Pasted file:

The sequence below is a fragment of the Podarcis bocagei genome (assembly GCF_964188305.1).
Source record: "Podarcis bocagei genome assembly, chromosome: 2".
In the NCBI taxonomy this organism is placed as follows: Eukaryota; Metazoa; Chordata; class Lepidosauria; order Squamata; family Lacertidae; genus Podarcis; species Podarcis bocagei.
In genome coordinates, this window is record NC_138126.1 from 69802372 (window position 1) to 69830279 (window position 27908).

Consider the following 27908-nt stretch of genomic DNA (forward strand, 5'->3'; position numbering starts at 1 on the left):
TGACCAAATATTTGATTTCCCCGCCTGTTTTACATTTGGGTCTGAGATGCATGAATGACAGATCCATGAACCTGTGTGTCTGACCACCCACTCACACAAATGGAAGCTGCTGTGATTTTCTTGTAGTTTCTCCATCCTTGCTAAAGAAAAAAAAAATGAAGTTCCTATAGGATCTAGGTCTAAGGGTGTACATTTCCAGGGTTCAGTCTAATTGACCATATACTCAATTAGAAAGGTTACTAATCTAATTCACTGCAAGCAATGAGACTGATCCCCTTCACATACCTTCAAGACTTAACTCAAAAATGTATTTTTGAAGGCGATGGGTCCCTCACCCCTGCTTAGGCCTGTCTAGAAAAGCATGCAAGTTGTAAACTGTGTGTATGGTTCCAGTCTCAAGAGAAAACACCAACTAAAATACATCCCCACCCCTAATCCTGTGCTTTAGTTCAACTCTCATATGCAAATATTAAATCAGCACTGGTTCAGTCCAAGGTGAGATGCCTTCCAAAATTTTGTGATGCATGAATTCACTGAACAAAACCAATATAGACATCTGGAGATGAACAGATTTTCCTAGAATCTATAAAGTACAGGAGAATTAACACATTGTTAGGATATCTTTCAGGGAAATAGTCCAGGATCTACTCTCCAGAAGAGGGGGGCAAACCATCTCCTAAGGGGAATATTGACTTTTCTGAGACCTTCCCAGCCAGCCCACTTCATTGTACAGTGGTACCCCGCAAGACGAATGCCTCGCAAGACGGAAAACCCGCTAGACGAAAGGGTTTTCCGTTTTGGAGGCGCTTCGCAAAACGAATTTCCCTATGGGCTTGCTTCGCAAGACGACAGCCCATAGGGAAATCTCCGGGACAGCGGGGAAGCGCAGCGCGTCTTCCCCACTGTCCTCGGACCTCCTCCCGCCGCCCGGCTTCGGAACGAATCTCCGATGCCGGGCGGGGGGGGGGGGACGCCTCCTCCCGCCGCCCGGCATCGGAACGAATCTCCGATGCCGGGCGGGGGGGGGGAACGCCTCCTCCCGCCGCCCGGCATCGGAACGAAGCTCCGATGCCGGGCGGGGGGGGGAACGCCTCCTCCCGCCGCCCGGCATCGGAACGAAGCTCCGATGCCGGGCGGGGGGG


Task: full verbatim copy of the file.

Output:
The sequence below is a fragment of the Podarcis bocagei genome (assembly GCF_964188305.1).
Source record: "Podarcis bocagei genome assembly, chromosome: 2".
In the NCBI taxonomy this organism is placed as follows: Eukaryota; Metazoa; Chordata; class Lepidosauria; order Squamata; family Lacertidae; genus Podarcis; species Podarcis bocagei.
In genome coordinates, this window is record NC_138126.1 from 69802372 (window position 1) to 69830279 (window position 27908).

Consider the following 27908-nt stretch of genomic DNA (forward strand, 5'->3'; position numbering starts at 1 on the left):
TGACCAAATATTTGATTTCCCCGCCTGTTTTACATTTGGGTCTGAGATGCATGAATGACAGATCCATGAACCTGTGTGTCTGACCACCCACTCACACAAATGGAAGCTGCTGTGATTTTCTTGTAGTTTCTCCATCCTTGCTAAAGAAAAAAAAAATGAAGTTCCTATAGGATCTAGGTCTAAGGGTGTACATTTCCAGGGTTCAGTCTAATTGACCATATACTCAATTAGAAAGGTTACTAATCTAATTCACTGCAAGCAATGAGACTGATCCCCTTCACATACCTTCAAGACTTAACTCAAAAATGTATTTTTGAAGGCGATGGGTCCCTCACCCCTGCTTAGGCCTGTCTAGAAAAGCATGCAAGTTGTAAACTGTGTGTATGGTTCCAGTCTCAAGAGAAAACACCAACTAAAATACATCCCCACCCCTAATCCTGTGCTTTAGTTCAACTCTCATATGCAAATATTAAATCAGCACTGGTTCAGTCCAAGGTGAGATGCCTTCCAAAATTTTGTGATGCATGAATTCACTGAACAAAACCAATATAGACATCTGGAGATGAACAGATTTTCCTAGAATCTATAAAGTACAGGAGAATTAACACATTGTTAGGATATCTTTCAGGGAAATAGTCCAGGATCTACTCTCCAGAAGAGGGGGGCAAACCATCTCCTAAGGGGAATATTGACTTTTCTGAGACCTTCCCAGCCAGCCCACTTCATTGTACAGTGGTACCCCGCAAGACGAATGCCTCGCAAGACGGAAAACCCGCTAGACGAAAGGGTTTTCCGTTTTGGAGGCGCTTCGCAAAACGAATTTCCCTATGGGCTTGCTTCGCAAGACGACAGCCCATAGGGAAATCTCCGGGACAGCGGGGAAGCGCAGCGCGTCTTCCCCACTGTCCTCGGACCTCCTCCCGCCGCCCGGCTTCGGAACGAATCTCCGATGCCGGGCGGGGGGGGGGGGACGCCTCCTCCCGCCGCCCGGCATCGGAACGAATCTCCGATGCCGGGCGGGGGGGGGGAACGCCTCCTCCCGCCGCCCGGCATCGGAACGAAGCTCCGATGCCGGGCGGGGGGGGGAACGCCTCCTCCCGCCGCCCGGCATCGGAACGAAGCTCCGATGCCGGGCGGGGGGG